If you are thinking about cutting the cord from traditional cable or satellite TV, you may be wondering how you can still watch your local channels.
Thankfully, paying gobs of money for a cable subscription is not the only way to access your local ABC, CBS, NBC, FOX and PBS affiliates.
In this article, I’ll explore some cost-effective solutions for getting the local news, sports and network TV shows that you enjoy on your local channels:
AntennaLive TV Streaming ServiceVideo Streaming ServiceAmazon News and NewsONIndividual Network Apps
Option 1: Buy an Antenna
If you live in an urban or suburban setting, the simplest method for maintaining access to your local channels may be the one-time purchase of an indoor antenna.
Antennas are relatively cost-effective to add to your television and provide free access to local channels broadcasting in your area.
But the quality of access to these channels is directly correlated to the power of your antenna and your distance from the towers of your local TV stations.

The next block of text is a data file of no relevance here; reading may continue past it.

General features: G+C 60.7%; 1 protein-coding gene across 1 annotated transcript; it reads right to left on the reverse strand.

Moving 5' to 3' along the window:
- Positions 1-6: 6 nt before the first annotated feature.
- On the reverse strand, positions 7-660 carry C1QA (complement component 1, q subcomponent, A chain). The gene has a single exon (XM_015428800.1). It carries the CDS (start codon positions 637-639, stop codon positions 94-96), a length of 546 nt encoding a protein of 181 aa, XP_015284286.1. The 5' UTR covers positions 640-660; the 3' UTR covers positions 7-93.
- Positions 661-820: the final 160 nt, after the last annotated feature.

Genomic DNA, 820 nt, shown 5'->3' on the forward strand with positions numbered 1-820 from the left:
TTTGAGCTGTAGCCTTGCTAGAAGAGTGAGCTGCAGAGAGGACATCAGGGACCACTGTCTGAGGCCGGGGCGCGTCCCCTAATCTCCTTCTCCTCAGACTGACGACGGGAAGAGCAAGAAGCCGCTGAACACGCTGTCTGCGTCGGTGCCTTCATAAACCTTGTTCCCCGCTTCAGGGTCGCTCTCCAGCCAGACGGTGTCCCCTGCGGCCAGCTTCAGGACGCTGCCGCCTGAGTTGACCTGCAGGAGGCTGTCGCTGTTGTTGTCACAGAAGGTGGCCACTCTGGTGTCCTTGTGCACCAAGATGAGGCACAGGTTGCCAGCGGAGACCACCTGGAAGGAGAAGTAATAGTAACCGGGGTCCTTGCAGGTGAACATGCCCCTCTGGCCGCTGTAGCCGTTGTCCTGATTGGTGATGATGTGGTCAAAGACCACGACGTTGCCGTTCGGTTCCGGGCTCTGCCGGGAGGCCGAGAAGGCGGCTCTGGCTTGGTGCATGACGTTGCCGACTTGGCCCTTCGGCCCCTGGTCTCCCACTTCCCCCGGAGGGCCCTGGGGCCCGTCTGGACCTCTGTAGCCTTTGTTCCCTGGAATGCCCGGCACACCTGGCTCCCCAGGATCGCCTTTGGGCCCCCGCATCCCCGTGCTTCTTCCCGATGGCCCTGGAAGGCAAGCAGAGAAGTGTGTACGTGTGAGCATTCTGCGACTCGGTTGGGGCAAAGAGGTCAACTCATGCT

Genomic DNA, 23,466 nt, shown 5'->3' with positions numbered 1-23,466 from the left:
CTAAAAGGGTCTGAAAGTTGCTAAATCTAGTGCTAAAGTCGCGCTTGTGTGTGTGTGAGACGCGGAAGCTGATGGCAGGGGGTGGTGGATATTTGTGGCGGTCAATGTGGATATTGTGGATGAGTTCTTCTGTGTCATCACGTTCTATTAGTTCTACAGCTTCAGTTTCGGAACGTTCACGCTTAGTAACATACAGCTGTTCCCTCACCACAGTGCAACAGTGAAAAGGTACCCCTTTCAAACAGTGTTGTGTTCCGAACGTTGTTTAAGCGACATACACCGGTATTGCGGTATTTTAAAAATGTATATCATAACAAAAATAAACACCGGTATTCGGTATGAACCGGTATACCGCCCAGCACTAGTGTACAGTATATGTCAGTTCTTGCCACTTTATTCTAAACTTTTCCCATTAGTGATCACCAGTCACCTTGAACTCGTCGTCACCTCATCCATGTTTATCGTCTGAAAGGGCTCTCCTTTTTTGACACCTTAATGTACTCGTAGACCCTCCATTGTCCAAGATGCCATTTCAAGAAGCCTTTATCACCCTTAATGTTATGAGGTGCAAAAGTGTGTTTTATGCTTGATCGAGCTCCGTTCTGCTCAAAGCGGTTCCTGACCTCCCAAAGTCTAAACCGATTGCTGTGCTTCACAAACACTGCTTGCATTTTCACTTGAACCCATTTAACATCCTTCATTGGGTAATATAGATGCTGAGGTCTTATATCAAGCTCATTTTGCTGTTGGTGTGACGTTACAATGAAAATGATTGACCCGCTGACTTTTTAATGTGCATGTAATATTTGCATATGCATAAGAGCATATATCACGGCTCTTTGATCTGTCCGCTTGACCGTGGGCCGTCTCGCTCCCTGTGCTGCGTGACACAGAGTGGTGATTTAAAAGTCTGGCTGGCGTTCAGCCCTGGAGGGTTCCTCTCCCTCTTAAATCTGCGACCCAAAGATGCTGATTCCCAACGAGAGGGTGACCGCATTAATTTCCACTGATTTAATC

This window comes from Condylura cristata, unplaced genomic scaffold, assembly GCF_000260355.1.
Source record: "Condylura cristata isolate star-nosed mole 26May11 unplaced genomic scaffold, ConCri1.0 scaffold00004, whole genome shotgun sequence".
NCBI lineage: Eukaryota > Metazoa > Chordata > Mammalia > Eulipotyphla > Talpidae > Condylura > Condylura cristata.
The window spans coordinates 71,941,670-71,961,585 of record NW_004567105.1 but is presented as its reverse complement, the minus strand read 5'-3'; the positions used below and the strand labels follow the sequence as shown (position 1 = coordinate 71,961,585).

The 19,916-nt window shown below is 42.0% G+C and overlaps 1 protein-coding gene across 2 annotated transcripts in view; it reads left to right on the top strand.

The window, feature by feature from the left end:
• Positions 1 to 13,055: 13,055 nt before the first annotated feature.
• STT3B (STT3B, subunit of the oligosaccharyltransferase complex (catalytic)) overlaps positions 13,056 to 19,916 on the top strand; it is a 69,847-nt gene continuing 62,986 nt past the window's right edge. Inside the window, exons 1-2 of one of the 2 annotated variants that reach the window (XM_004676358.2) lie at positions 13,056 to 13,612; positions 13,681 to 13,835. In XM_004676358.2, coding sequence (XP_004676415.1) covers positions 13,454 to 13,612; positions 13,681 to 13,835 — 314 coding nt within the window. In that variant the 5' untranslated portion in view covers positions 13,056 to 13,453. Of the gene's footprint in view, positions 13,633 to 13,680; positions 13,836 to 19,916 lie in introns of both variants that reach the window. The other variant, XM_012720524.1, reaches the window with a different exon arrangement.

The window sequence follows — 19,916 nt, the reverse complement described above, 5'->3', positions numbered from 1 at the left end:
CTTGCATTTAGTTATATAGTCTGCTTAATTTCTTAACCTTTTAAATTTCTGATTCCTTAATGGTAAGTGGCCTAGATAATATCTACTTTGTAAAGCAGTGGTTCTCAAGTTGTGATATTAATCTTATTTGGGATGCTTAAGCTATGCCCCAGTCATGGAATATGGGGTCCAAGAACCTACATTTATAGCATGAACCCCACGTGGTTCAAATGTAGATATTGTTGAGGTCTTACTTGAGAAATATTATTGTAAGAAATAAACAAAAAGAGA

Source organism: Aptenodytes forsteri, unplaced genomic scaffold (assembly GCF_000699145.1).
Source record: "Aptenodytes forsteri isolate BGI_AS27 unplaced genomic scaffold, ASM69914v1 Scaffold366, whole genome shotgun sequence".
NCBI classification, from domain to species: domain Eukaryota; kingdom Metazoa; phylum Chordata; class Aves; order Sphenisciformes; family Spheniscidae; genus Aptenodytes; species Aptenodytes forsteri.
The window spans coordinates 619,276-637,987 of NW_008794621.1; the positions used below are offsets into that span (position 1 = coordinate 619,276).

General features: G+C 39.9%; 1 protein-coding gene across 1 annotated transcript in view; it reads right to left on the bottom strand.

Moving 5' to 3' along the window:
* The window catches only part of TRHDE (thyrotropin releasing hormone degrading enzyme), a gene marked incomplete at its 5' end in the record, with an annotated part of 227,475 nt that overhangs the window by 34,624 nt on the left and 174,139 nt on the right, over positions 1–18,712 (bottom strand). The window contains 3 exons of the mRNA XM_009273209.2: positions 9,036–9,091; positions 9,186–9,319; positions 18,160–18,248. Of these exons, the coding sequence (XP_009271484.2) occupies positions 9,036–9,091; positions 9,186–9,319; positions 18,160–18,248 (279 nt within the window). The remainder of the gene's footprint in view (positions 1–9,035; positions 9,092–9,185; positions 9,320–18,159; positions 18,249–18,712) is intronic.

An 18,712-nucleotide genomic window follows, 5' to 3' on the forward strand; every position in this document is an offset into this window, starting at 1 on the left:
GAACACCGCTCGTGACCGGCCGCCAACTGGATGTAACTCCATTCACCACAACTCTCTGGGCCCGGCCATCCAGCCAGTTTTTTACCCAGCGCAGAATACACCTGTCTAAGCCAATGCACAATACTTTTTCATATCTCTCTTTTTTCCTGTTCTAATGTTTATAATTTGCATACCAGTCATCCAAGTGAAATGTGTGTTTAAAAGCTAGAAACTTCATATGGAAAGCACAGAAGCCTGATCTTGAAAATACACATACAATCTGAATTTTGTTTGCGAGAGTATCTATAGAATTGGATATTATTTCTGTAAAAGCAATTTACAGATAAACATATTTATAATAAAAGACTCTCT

If you live nearby, you may need an antenna that reaches only 30-50 miles.
Mohu Leaf, which is one of the top-rated antennas brands for cord-cutters, offers a “metro” antenna for under $30 through Amazon. It has a 25-mile range.
If you live in a more rural setting (at least 100 miles from the towers for your local channels), you’ll probably need a long-range antenna.
Amazon offers an antenna from XFTREE touting a 200-mile reach for less than $30. It had a 4-star rating after almost 1,300 reviews at the time of this writing.
Aside from the cost, your main concern in a rural area is quality reception.
You’ll have to worry about potential interruptions in your signal that could come from both the surrounding terrain and interfering signals from other towers.
If you need help picking out your indoor antenna, money expert Clark Howard has you covered with this instructional video.
Option 2: Subscribe to a Live TV Streaming Service
If you’re cutting the cord from traditional cable but still want to watch most of your favorite TV channels, you’re likely considering a live TV streaming service.